But part of what I get from that - and it's just an impression to please don't take this badly - is that the problem in the first place is it's that people want to make "just moccasins." And not bespoke shoes. Or full wellingtons.

In other words I FEEL as though you are judging people somewhat based on what they want to make, as though making an really well done, well fitted, aesthetically pleasing moc is of somehow lesser value becaue it's a moc. And I don't think you really want to say that.

Of course, there's also a lot more that can be done with distance learning formats these days. And yes it's not the same as sitting down with someone for an extensive period of time but not all of us have that luxury. And how many of you out there who do have the skills actually have the time to teach on more than a sporadic basis?

I am thinking as I sit here and reflect on some things that might apply to both moc making and shoe making, then basics like sharpening (DW, you wrote on that one), skiving, stitching and sewing, measuring the foot, patterning accurately, decorative techniques like stitchwork, overlay, inlay, tooling - surely those are some COMMON basics?
(those are just off the top of my head).

And Nasser, have you checked out the sites where the mocs are made over lasts? There are some. The construction method would be moc style of course. The names that come to mind off the top of my head for that are Carl Dyer and Arrow Moccasins. But there are a number of them out there and I think I have the link for another you might find interesting buried somewhere in my favourites list. I will forward it to you when I find it and you can let me - or the forum - know what you think.

Could you use making mocs over lasts as a way to transition to shoe making over lasts Just a thought... Or are the techniques so competely different they are a different discipline.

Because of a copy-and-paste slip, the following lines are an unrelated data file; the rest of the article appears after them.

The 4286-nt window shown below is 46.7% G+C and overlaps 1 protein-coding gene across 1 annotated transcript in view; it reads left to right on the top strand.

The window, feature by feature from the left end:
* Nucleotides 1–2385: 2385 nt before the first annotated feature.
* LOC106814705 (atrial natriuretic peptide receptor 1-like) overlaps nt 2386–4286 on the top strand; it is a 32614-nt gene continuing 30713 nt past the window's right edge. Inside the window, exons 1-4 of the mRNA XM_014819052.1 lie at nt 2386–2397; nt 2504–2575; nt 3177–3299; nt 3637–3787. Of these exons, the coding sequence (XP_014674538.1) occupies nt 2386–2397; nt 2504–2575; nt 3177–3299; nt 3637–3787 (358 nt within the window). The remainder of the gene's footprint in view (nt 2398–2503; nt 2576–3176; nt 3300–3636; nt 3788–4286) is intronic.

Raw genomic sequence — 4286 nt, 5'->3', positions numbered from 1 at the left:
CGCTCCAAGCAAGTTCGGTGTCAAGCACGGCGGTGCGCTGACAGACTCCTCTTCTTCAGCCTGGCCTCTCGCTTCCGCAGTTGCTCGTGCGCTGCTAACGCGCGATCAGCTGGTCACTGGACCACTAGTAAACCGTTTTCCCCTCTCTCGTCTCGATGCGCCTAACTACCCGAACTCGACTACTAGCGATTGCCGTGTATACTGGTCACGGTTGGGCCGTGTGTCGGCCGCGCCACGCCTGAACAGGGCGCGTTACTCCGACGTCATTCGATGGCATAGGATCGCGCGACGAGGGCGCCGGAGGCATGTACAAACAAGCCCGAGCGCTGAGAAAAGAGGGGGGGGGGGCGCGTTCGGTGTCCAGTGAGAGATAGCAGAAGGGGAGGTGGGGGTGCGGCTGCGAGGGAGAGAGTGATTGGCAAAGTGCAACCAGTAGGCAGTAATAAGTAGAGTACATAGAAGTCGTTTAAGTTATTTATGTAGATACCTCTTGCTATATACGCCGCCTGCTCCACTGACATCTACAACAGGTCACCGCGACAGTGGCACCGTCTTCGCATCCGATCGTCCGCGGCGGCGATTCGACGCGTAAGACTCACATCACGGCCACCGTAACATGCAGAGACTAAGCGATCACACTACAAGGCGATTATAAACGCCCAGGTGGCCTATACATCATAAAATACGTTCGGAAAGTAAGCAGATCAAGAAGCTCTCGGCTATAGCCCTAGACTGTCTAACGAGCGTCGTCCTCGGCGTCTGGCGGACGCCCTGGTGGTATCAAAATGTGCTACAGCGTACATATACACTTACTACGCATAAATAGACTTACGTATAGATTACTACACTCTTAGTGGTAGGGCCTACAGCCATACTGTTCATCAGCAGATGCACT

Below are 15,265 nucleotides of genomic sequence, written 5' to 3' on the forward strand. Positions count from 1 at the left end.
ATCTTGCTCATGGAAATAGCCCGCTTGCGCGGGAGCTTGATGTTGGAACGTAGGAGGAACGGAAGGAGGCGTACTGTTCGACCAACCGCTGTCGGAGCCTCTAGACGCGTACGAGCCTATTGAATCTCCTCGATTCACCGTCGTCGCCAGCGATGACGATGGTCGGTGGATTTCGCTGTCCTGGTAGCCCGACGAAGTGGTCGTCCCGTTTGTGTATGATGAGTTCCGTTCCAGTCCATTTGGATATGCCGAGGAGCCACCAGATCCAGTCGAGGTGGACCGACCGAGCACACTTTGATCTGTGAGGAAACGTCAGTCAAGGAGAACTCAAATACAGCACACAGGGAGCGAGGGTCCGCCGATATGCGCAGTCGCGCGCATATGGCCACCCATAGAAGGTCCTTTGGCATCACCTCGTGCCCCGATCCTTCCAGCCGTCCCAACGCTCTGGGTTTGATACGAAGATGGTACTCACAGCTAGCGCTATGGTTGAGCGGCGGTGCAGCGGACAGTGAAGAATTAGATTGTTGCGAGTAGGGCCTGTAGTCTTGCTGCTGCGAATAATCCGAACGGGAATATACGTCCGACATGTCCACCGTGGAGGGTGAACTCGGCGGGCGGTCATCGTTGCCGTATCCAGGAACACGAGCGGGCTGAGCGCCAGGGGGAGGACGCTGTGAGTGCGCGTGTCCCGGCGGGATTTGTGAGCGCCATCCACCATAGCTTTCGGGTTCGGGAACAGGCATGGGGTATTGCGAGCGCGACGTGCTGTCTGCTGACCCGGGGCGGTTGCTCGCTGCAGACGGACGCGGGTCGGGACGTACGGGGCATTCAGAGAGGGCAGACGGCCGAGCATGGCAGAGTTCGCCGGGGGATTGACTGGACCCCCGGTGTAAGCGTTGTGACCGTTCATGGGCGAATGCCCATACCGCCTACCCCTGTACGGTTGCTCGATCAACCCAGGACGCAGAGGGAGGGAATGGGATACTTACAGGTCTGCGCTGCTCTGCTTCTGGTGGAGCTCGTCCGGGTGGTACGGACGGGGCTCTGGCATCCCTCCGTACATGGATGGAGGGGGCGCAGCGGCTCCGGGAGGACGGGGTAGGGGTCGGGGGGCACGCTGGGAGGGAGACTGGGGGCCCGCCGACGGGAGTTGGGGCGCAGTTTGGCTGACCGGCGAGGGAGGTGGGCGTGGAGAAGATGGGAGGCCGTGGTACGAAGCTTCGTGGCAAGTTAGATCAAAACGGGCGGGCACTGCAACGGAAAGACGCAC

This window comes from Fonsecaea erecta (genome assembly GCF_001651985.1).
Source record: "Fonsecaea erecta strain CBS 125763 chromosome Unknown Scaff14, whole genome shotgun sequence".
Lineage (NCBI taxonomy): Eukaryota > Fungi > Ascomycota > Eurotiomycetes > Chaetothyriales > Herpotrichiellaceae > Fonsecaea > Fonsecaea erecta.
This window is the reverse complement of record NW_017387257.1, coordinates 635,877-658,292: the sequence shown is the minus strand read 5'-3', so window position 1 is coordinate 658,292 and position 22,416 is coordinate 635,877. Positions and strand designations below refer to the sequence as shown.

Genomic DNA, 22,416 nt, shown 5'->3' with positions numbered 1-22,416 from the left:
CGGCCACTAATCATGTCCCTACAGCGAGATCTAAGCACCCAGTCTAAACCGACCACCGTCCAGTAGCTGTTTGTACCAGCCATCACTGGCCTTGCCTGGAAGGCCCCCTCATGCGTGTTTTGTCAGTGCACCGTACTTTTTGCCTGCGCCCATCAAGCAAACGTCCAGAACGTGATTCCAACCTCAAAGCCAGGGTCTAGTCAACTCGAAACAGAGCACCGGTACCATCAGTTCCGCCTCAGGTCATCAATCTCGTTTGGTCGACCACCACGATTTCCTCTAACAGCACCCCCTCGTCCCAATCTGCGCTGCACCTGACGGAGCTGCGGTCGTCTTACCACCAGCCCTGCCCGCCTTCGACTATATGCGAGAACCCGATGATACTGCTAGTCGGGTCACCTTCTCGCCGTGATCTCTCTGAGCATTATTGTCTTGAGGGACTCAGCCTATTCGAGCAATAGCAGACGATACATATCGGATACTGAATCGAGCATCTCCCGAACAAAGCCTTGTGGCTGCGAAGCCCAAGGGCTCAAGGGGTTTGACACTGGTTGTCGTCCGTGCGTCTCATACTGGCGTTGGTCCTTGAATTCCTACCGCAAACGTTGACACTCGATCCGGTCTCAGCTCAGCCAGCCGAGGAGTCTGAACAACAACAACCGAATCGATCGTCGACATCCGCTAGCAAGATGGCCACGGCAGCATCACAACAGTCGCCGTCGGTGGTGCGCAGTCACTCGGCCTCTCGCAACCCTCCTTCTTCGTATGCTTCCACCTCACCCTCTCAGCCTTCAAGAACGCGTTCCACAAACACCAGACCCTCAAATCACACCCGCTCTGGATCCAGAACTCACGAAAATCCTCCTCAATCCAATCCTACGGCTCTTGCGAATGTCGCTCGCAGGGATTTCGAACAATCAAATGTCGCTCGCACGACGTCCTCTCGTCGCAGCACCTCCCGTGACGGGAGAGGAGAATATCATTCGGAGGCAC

In other words, I want to ask: what is it that makes you think moc making is so substantially different and why? and what commonalities between moc making and shoe making might people see that could lead to at least defining some core basic skills and knowledge, from which one could move rationally and progressively forward?

Apologies for the burbling,
Sue

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Re: Schools

#43 Post by dearbone » Sun May 04, 2008 1:11 pm

Susan,
Nice of you to join us from beautiful British columbia, and no looking down at moccasin on my part,and the rest of the folks can speak for themselves,but lets first distinguish between the north Americam native moccasin and the new comers adaption of it,which includes adding the sole and making them out of more than one peice leather. Moccasin is the Algonkian word for footwear, one peice, and yes i know of the work of the best moccasins built on last by Gendron penetang,here in Ontario,1835 known as the Shoepack,Like the larrigan and wannigan, is one of the white man adaptation of the North American footwear and don't forget the loafer is a moccasin with soles.